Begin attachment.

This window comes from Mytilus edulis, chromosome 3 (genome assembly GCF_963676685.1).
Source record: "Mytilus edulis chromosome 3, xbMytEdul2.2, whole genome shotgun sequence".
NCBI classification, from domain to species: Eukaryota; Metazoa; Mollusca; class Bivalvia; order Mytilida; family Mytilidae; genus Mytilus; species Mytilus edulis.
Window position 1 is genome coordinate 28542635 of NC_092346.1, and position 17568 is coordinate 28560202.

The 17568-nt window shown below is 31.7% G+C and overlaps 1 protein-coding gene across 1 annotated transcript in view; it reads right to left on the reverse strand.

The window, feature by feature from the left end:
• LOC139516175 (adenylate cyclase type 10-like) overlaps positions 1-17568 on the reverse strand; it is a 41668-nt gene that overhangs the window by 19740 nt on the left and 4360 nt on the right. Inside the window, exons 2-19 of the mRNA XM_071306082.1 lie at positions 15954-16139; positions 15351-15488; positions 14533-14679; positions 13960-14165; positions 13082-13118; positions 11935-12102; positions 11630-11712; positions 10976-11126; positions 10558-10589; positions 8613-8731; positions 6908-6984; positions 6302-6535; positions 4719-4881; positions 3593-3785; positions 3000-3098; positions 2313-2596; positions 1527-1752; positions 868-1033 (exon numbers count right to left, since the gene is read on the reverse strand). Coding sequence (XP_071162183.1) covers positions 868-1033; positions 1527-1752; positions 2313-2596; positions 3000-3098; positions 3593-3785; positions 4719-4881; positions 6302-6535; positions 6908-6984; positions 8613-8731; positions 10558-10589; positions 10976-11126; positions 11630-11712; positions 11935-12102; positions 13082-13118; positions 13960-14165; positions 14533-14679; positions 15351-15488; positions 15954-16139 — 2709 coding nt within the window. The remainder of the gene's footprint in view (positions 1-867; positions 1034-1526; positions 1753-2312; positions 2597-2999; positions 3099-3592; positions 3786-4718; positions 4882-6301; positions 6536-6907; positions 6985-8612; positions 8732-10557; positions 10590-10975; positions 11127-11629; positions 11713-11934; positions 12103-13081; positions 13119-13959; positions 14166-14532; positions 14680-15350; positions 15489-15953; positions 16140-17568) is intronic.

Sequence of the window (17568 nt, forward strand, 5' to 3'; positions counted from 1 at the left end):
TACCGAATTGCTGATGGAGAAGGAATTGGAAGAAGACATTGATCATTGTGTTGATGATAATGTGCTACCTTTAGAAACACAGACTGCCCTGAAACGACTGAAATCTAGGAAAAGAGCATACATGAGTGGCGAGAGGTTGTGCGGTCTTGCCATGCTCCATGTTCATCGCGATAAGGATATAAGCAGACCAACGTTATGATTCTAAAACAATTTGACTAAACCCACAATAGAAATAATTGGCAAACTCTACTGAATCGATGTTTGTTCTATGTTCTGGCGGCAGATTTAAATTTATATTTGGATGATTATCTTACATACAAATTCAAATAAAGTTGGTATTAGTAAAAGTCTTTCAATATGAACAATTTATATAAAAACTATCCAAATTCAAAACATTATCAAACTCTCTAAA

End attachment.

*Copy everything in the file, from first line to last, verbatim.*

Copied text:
This window comes from Mytilus edulis, chromosome 3 (genome assembly GCF_963676685.1).
Source record: "Mytilus edulis chromosome 3, xbMytEdul2.2, whole genome shotgun sequence".
NCBI classification, from domain to species: Eukaryota; Metazoa; Mollusca; class Bivalvia; order Mytilida; family Mytilidae; genus Mytilus; species Mytilus edulis.
Window position 1 is genome coordinate 28542635 of NC_092346.1, and position 17568 is coordinate 28560202.

The 17568-nt window shown below is 31.7% G+C and overlaps 1 protein-coding gene across 1 annotated transcript in view; it reads right to left on the reverse strand.

The window, feature by feature from the left end:
• LOC139516175 (adenylate cyclase type 10-like) overlaps positions 1-17568 on the reverse strand; it is a 41668-nt gene that overhangs the window by 19740 nt on the left and 4360 nt on the right. Inside the window, exons 2-19 of the mRNA XM_071306082.1 lie at positions 15954-16139; positions 15351-15488; positions 14533-14679; positions 13960-14165; positions 13082-13118; positions 11935-12102; positions 11630-11712; positions 10976-11126; positions 10558-10589; positions 8613-8731; positions 6908-6984; positions 6302-6535; positions 4719-4881; positions 3593-3785; positions 3000-3098; positions 2313-2596; positions 1527-1752; positions 868-1033 (exon numbers count right to left, since the gene is read on the reverse strand). Coding sequence (XP_071162183.1) covers positions 868-1033; positions 1527-1752; positions 2313-2596; positions 3000-3098; positions 3593-3785; positions 4719-4881; positions 6302-6535; positions 6908-6984; positions 8613-8731; positions 10558-10589; positions 10976-11126; positions 11630-11712; positions 11935-12102; positions 13082-13118; positions 13960-14165; positions 14533-14679; positions 15351-15488; positions 15954-16139 — 2709 coding nt within the window. The remainder of the gene's footprint in view (positions 1-867; positions 1034-1526; positions 1753-2312; positions 2597-2999; positions 3099-3592; positions 3786-4718; positions 4882-6301; positions 6536-6907; positions 6985-8612; positions 8732-10557; positions 10590-10975; positions 11127-11629; positions 11713-11934; positions 12103-13081; positions 13119-13959; positions 14166-14532; positions 14680-15350; positions 15489-15953; positions 16140-17568) is intronic.

Sequence of the window (17568 nt, forward strand, 5' to 3'; positions counted from 1 at the left end):
TACCGAATTGCTGATGGAGAAGGAATTGGAAGAAGACATTGATCATTGTGTTGATGATAATGTGCTACCTTTAGAAACACAGACTGCCCTGAAACGACTGAAATCTAGGAAAAGAGCATACATGAGTGGCGAGAGGTTGTGCGGTCTTGCCATGCTCCATGTTCATCGCGATAAGGATATAAGCAGACCAACGTTATGATTCTAAAACAATTTGACTAAACCCACAATAGAAATAATTGGCAAACTCTACTGAATCGATGTTTGTTCTATGTTCTGGCGGCAGATTTAAATTTATATTTGGATGATTATCTTACATACAAATTCAAATAAAGTTGGTATTAGTAAAAGTCTTTCAATATGAACAATTTATATAAAAACTATCCAAATTCAAAACATTATCAAACTCTCTAAA